Last week, I practiced a bit more enhanced talk presentation style in which, rather than with slides, the content is spoken and then enhanced in the video using additonal illustrations. The presentation deals with some things I have done in graph theory which I consider as part of quantum calculus or elementary mathematics. (two topics were worked on in collaborations: the Riemann-Hurwitz topic with Tom Tucker and the Lusternik-Schnirelman Topic with Frank Josellis. The topics have been written about but is mostly unpublished material. As explained also in this movie, there is a bit of a culture problem in that many mathematicians consider graphs as one dimensional simplicial complexes or then embedded in some Euclidean space. 1) Barycentric Universality https://arxiv.org/abs/1509.06092 2) Isospectral Deformation https://arxiv.org/abs/1306.5597 3) Trees and Forests https://www.sciencedirect.com/science… 4) Branched Coverings https://arxiv.org/abs/1402.2029 5) Random Graphs https://arxiv.org/abs/1112.5749 6) Energy Theorems https://www.sciencedirect.com/science… 7) Hydrogen relation https://arxiv.org/abs/1803.01464 8) Zeta Functions https://arxiv.org/abs/1801.04639 9) Divisor Degrees https://arxiv.org/abs/1804.08211 10) Topological Category https://arxiv.org/abs/1211.0750.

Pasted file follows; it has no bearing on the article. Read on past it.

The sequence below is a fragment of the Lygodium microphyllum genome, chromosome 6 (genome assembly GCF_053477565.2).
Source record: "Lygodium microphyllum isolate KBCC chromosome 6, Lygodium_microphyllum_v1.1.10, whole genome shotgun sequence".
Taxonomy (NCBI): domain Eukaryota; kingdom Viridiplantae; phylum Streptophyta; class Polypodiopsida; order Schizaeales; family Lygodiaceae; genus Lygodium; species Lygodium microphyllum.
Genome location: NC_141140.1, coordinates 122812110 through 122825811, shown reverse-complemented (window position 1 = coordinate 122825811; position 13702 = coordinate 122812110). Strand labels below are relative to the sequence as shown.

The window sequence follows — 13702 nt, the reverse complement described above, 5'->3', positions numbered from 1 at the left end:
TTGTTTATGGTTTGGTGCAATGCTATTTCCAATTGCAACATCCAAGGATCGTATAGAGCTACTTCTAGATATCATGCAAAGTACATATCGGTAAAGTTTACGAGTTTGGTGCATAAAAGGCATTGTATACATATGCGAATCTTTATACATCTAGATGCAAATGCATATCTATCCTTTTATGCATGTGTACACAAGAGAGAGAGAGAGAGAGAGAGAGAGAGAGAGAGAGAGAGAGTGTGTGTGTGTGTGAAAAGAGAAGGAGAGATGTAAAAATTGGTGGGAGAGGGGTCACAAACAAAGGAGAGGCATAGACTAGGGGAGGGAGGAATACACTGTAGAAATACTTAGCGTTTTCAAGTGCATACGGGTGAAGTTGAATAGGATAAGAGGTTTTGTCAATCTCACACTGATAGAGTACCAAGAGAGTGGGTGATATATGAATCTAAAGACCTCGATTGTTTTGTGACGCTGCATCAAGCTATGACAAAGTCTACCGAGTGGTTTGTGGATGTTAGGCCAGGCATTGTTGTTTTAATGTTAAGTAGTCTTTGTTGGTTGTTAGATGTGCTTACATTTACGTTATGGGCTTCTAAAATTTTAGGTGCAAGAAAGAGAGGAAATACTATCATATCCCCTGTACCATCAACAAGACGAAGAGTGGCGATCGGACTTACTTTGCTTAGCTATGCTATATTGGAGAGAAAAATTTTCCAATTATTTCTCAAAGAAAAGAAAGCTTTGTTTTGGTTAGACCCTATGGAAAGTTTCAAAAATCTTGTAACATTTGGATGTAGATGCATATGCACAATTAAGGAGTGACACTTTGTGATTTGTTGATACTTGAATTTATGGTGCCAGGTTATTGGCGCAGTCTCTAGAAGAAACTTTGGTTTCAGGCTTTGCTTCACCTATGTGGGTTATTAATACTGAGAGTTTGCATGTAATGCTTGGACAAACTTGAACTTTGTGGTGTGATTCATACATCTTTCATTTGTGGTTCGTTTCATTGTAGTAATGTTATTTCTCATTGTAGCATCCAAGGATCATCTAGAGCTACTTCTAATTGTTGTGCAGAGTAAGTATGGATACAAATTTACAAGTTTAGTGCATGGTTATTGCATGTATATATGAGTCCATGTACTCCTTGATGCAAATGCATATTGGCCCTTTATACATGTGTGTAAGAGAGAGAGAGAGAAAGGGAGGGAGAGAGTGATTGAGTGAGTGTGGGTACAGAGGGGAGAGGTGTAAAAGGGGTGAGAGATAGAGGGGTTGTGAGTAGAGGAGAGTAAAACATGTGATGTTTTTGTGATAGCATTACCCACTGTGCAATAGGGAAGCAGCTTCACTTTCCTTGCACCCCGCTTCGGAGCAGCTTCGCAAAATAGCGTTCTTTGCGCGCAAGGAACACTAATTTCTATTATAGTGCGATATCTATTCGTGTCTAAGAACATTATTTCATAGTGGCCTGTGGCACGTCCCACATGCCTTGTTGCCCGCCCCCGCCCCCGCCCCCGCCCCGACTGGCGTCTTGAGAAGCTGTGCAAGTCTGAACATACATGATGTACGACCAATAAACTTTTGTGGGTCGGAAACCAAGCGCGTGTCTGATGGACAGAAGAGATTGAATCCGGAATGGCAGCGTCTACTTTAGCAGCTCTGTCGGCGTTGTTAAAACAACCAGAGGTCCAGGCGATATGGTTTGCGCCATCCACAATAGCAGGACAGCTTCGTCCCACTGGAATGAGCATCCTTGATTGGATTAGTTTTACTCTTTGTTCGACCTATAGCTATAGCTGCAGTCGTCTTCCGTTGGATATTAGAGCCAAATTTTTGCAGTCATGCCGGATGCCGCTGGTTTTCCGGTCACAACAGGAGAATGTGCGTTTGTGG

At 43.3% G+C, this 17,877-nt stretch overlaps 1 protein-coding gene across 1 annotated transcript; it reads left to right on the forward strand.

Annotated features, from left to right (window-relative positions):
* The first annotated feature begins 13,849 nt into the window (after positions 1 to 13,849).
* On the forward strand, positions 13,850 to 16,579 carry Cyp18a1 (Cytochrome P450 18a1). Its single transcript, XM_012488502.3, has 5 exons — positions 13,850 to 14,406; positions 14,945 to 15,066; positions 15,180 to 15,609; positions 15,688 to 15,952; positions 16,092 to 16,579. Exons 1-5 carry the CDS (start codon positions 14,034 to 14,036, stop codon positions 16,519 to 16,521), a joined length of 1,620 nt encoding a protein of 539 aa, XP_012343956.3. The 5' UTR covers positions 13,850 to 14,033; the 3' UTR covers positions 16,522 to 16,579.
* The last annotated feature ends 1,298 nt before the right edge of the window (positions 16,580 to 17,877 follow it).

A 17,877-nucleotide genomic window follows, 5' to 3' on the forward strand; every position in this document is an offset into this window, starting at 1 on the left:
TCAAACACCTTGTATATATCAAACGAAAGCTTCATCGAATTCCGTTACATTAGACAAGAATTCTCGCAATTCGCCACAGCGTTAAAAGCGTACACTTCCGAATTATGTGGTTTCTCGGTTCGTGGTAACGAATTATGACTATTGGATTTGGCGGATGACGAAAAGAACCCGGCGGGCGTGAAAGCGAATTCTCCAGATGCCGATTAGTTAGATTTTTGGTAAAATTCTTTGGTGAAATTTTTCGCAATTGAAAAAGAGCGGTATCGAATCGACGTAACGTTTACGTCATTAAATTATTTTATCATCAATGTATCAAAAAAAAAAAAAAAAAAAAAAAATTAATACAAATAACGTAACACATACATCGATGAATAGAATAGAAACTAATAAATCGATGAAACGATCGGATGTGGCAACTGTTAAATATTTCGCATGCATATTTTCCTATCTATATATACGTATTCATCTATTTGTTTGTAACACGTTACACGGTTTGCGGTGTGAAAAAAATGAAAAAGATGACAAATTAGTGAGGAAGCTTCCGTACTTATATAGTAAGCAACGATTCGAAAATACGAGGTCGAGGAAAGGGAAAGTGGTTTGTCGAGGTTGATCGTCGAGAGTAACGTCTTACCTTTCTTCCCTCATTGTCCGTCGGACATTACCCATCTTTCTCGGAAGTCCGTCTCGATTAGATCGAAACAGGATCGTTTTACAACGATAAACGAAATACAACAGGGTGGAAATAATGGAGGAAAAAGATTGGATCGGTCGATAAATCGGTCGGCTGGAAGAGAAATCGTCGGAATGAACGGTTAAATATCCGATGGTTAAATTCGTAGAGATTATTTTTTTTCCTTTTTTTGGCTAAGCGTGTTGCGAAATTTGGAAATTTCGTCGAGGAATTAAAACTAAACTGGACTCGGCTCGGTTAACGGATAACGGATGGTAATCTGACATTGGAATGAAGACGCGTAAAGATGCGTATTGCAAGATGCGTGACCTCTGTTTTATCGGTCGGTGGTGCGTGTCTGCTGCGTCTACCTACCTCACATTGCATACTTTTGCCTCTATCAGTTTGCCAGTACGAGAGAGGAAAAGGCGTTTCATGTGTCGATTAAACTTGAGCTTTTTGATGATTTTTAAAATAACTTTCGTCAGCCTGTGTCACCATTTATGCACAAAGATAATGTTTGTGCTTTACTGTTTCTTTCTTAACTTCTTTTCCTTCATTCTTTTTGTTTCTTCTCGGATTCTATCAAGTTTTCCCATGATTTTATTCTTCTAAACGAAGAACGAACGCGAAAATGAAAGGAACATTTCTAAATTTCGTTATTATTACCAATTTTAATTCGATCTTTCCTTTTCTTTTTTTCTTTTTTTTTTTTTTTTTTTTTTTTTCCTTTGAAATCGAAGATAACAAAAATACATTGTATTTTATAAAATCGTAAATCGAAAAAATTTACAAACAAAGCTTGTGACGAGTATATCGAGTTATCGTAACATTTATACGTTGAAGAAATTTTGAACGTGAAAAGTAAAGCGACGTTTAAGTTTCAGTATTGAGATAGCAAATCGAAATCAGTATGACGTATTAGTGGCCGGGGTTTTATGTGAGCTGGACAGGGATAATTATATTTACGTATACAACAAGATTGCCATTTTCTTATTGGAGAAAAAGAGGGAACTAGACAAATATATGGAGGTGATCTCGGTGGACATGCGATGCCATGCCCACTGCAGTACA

Maybe a meta remark about presentation (I might write about this elsewhere as I believe the presentation style pushes the envelope a bit): the technological effort is quite big. For this production as for the previous ones, the raw material alone is hundreds of gigabites as it is camera features from several cameras as well as graphics renderings. The other source material like books papers, images etc completely pale. I’m actually faster like this than writing a keynote presentation in powerpoint. There is a disadvantage too: with a the final cut project being more than a TBytes large, it has to be thrown away afterwards. But that is also good. One of the devil things with powerpoint is that one tends to reuse them. It kills the spontaneity, the freshness.